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Monday night is Writers' Group night, so I stop checking my e-mails at 6pm or thereabouts.

And with her typical sense of humour, Mother Nature decides that Monday night is also Aurora Night.  The AuroraWatch amber warning came through at 20.35, I drove home at 9pm, and saw... Well, nothing.

Did I check my e-mails???  No.  Did I bother to stick my nose outside the door?  Considering that for once we had no clouds whatsoever and we're in the middle of a sunspot maximum.  Of course not.

And naturally the aurora borealis were doing a song-and-dance routine all night... 

Of course the national media have been bleating excitedly about it, just to rub salt deep into smarting wounds.  And of course they've been titillating us with the promise of clear skies and - perhaps!! - more aurora tonight.  Knowing my luck, they'll be concentrated in a line north of Stirling and the Trossachs.

I shall console myself with the latest episode of The History of Wales... 

And would somebody please tell my begonias to hurry up and get their annual blast of frost burn so they can go to bed for the winter???

Parys Mountain's on the telly now, so I have to go.  It's my favourite blasted heath in the entire country!!! 
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A brief diversion now, by way of Lancaster Castle, infamous for the role it played in the trial of the unfortunate Pendle Witches...

Now, as some of you might remember, I am particularly fascinated by sites which show evidence of consistent use over long periods.  Churches and cathedrals are a good example: many of our early ecclesiastical buildings are still performing the same role in the wider community now as they did a thousand years ago...  Another example I think I featured was Fort George: a Hanoverian barracks which still houses a working regiment of soldiers.

Here's another one: Lancaster Castle, which occupies the site of a Roman fort and which has been in almost constant use for the same basic purpose ever since, namely a focus for administration and the dispensation of justice (however flawed that justic might be, as I'm sure the Pendle Witches would be keen to argue...)

Lancaster Castle was used as a prison until the early years of the 21st century, and is currently in limbo while its owners (the Duchy of Lancaster) decide how best to deal with it. It may, for instance, find itself reborn as luxury holiday let accomodation,,,

Anyway, when we stayed in Lancaster on our way down to Wantage, we jumped at the chance to have a good look round this excellent example of a kind of building which usually isn't open to casual inspection.  And Lancaster Castle really did not disappoint.  It was a brilliant example of a palimpsest, where layers of meaning are overwritten and superimposed and the 'reader' has to disentangle all the different elements to create a meaningful narrative.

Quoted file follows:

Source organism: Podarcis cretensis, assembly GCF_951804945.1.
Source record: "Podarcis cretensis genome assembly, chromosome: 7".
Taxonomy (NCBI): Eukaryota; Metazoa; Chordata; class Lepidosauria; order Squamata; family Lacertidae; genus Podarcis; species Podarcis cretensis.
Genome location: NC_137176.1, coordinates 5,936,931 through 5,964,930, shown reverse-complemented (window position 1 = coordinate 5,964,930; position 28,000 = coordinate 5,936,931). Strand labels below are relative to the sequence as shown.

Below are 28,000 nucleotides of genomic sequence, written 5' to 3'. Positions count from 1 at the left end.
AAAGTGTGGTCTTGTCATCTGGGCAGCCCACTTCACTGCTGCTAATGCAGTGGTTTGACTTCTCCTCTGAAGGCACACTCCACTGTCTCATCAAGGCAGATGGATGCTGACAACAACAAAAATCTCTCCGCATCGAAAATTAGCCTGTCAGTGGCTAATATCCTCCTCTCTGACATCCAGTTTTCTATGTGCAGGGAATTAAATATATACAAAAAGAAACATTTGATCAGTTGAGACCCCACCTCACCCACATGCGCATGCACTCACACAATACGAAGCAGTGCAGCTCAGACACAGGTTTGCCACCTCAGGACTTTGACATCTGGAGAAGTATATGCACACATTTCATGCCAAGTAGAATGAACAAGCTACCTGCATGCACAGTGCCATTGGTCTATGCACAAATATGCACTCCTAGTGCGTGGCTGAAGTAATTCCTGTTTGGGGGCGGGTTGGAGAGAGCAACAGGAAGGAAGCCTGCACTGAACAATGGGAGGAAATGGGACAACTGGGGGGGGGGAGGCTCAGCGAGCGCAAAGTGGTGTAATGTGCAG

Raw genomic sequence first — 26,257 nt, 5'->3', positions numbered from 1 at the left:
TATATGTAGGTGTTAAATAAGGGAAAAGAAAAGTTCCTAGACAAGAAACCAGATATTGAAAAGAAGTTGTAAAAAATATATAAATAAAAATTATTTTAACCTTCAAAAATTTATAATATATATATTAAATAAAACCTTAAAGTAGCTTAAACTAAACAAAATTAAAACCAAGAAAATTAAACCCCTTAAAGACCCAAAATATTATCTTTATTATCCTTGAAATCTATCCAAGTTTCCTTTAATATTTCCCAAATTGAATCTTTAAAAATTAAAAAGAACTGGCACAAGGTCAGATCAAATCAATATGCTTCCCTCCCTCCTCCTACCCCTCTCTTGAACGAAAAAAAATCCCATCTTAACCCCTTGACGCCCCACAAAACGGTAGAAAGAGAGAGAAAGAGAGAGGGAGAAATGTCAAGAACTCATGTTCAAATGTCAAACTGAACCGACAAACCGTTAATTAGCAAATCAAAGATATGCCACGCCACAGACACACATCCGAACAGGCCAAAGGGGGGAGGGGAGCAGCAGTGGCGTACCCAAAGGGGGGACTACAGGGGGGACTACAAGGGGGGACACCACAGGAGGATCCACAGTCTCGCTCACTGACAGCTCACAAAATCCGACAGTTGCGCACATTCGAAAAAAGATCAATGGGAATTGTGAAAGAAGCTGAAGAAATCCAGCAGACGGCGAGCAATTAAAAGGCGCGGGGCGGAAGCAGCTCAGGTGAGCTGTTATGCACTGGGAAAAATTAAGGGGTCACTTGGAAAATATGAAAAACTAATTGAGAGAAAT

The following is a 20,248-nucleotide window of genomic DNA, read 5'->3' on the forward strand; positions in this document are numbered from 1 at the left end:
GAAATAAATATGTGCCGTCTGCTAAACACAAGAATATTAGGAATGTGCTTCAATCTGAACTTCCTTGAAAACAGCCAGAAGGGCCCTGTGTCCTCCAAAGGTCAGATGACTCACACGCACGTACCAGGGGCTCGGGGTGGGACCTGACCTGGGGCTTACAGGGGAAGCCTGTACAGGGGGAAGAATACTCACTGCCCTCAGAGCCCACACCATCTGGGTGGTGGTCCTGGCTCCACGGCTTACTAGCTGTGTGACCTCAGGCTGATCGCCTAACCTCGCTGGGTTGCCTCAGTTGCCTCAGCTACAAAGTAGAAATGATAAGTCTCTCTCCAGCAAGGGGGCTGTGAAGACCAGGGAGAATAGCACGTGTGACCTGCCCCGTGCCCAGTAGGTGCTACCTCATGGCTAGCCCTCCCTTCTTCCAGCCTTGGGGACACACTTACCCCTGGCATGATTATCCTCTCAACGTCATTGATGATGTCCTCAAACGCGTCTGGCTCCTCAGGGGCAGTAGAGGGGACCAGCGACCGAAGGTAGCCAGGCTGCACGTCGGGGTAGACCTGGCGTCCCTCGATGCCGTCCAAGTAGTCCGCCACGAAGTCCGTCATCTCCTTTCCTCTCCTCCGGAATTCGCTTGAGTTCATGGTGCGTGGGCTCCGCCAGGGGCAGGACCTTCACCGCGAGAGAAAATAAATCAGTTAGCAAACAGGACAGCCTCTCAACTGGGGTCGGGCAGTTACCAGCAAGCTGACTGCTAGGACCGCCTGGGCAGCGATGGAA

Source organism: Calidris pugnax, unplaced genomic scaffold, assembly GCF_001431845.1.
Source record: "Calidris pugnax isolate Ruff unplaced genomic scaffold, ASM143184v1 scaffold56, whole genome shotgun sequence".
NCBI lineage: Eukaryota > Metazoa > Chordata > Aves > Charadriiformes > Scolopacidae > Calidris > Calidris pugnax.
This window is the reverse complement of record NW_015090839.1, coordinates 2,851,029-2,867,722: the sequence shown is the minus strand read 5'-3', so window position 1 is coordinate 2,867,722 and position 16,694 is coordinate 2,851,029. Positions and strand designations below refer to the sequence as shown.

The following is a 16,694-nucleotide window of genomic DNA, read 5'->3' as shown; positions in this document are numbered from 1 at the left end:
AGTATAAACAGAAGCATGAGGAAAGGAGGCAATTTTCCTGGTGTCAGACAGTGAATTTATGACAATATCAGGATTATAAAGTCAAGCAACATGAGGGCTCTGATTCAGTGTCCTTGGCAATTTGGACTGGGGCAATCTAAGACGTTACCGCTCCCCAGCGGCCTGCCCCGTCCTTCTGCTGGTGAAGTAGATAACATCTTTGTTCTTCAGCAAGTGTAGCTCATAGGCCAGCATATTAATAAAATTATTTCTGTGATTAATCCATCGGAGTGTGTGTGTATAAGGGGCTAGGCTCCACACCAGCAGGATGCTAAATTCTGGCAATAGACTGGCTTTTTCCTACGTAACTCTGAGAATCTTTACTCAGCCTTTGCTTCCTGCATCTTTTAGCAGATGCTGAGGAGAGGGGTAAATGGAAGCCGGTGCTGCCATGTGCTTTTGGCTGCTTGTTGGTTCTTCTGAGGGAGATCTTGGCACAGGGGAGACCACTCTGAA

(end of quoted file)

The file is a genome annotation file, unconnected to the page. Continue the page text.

Most of the buildings are of 18th or 19th century build.  But within this later gothick confection, earlier elements survive.  The earliest surviving part of the castle is the Well Tower, which is pictured below:-



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The Well Tower evidently dates back to the 11th century, and is highly unusual for various elements of its design which appear to bear similarity to Irish defensive architecture of this same period.  Please don't ask me what these where - as you can imagine, we weren't exactly allowed open access around the place, though it amused me to see that one of the medieval chambers had been adapted into an extremely well-secured and fortified (!) bicycle shed.

Another very early survivor is the keep, the massive crenellated structure with the little windows (seen below).  Our guide suggested that it may have its origins in some building works carried out by none other than our very own King David I of Scots (he who brought us Scots parishes, planned burghs and feudalism...), who evidently made it this far south on occasion and undertook some castle-building in this neck of the woods.  An interesting suggestion indeed....




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Throughout the centuries, the castle suffered greatly through the predations of beseiging armies - it was, after all, a castle, and as such a potentially defensive structure.  It had a particularly hard time during the Civil War...  But its fabric was also transformed by generations of occupants whose attitudes to crime and punishment changed throughout the centuries (we'll cover that in another post!) and who reworked the architecture to accomodate these changes.

Sitting next to the well tower we have the 18th century Governor's House.  Built in the aftermath of a seriously bad outbreak of disease which took out the previous governor (presumably cholera or similar), its high chimneys reflect the desire of the next incumbent to avoid the fate of his predecessor by ensuring the good circulation of air throughout the prison buildings by the use of large flues which drew heated air up from the low levels.  This was, of course, a means of combating the foul miasmas which  - as any inhabitant of pre-mid 19th century Europe will earnestly tell you - spread disease through bad air...  

Of course, having lots of fresh air and a bit of heat to circulate it probably did a lot to help improve the inmates' (as well as the governor's...) health and well-being, if you don't factor in the almost inevitable overcrowding, that is....